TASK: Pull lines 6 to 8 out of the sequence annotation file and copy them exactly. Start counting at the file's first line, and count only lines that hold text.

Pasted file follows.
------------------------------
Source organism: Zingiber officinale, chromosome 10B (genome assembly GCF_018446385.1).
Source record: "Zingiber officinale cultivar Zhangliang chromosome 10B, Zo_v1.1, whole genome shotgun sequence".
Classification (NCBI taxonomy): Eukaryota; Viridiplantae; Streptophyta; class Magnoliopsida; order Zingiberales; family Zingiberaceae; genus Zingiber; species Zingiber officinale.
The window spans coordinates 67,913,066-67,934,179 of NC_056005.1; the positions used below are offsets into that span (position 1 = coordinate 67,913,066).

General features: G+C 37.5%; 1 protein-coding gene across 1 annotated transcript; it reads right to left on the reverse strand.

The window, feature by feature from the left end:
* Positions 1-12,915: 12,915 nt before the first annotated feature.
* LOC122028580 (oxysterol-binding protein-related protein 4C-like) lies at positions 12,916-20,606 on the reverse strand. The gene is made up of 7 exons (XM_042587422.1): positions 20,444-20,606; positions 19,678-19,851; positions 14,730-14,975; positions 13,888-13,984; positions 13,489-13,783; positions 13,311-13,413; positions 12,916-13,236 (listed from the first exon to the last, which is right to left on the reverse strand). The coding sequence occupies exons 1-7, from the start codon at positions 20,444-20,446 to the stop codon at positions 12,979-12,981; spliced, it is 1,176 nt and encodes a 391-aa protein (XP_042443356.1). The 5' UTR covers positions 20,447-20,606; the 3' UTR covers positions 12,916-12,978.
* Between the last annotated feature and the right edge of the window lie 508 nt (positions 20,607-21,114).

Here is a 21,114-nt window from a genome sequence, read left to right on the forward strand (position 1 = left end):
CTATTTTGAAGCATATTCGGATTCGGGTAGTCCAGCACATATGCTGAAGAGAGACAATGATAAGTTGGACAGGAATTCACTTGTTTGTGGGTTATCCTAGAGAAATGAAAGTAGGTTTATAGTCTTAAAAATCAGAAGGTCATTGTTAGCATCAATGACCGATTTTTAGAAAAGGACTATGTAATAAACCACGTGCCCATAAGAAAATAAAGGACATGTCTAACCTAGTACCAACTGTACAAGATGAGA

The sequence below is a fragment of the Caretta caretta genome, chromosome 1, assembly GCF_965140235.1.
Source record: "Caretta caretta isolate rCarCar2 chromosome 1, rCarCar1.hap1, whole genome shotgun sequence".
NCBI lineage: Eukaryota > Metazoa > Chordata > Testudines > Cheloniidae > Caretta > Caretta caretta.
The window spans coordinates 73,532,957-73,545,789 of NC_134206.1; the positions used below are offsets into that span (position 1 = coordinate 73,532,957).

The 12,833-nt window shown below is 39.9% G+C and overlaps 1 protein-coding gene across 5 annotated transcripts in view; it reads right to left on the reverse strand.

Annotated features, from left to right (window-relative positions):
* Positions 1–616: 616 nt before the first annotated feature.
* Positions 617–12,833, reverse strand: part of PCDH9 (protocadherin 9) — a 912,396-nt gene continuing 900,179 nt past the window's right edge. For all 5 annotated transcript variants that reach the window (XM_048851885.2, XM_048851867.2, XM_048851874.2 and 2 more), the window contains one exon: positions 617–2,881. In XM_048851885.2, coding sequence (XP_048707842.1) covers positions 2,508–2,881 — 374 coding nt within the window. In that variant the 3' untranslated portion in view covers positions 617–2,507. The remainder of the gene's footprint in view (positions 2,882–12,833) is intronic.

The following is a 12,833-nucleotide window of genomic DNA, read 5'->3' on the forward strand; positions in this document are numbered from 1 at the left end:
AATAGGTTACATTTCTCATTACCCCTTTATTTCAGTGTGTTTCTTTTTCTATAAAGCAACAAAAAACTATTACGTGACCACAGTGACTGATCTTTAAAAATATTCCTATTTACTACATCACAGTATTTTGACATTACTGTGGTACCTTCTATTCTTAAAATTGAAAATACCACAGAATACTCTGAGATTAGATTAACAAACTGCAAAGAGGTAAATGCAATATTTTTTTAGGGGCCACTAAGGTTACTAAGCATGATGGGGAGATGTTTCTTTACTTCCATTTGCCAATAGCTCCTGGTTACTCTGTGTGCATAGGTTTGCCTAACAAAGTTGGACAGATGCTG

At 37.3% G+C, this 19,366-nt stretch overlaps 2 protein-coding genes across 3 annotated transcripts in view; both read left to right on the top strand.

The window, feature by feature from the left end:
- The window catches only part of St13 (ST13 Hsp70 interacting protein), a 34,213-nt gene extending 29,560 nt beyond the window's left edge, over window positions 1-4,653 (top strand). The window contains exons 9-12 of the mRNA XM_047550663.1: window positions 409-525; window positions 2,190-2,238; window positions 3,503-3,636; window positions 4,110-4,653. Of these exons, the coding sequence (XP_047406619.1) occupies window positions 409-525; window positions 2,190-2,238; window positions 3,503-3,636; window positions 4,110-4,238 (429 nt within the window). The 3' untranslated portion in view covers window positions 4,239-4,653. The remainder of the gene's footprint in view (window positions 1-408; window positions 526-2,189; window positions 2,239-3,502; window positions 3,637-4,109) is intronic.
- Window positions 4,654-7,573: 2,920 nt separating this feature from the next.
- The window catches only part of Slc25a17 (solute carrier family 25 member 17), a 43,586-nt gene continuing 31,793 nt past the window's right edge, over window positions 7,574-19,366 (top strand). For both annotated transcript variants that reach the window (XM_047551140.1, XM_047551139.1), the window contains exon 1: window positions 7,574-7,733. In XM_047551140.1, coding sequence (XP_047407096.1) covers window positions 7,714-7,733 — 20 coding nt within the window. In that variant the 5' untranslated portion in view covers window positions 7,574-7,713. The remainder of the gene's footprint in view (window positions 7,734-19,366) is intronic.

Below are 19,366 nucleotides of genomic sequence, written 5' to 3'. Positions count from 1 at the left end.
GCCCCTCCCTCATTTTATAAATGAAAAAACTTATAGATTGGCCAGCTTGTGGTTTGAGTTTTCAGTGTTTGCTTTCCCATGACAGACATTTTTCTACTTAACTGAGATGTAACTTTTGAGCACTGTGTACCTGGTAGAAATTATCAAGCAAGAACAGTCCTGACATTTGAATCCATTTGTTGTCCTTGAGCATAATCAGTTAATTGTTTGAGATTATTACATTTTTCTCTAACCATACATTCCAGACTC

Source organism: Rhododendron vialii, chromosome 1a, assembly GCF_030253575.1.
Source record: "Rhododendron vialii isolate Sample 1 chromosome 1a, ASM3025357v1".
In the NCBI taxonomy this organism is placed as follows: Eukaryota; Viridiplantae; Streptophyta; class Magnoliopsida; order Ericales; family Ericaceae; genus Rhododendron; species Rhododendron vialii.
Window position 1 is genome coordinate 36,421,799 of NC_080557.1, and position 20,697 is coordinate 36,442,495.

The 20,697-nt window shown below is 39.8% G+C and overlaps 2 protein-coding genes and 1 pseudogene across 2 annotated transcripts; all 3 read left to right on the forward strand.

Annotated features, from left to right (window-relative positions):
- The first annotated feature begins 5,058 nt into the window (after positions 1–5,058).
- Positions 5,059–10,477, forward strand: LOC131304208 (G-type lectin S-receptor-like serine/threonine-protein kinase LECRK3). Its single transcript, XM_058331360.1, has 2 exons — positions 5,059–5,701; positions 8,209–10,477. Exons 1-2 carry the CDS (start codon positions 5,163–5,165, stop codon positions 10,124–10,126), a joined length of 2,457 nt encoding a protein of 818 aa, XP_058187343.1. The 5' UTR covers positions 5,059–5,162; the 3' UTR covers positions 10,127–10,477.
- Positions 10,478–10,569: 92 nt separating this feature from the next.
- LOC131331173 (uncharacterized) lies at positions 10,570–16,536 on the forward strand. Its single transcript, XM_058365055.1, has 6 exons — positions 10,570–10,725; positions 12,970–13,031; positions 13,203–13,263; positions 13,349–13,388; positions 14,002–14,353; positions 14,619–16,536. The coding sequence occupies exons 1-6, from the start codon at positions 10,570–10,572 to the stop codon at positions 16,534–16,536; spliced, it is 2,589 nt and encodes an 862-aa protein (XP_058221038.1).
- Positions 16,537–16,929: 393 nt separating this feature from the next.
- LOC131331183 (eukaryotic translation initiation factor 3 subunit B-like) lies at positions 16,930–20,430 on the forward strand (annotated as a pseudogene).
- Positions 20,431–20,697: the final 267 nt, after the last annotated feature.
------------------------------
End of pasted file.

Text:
The window, feature by feature from the left end:
* Positions 1-12,915: 12,915 nt before the first annotated feature.
* LOC122028580 (oxysterol-binding protein-related protein 4C-like) lies at positions 12,916-20,606 on the reverse strand. The gene is made up of 7 exons (XM_042587422.1): positions 20,444-20,606; positions 19,678-19,851; positions 14,730-14,975; positions 13,888-13,984; positions 13,489-13,783; positions 13,311-13,413; positions 12,916-13,236 (listed from the first exon to the last, which is right to left on the reverse strand). The coding sequence occupies exons 1-7, from the start codon at positions 20,444-20,446 to the stop codon at positions 12,979-12,981; spliced, it is 1,176 nt and encodes a 391-aa protein (XP_042443356.1). The 5' UTR covers positions 20,447-20,606; the 3' UTR covers positions 12,916-12,978.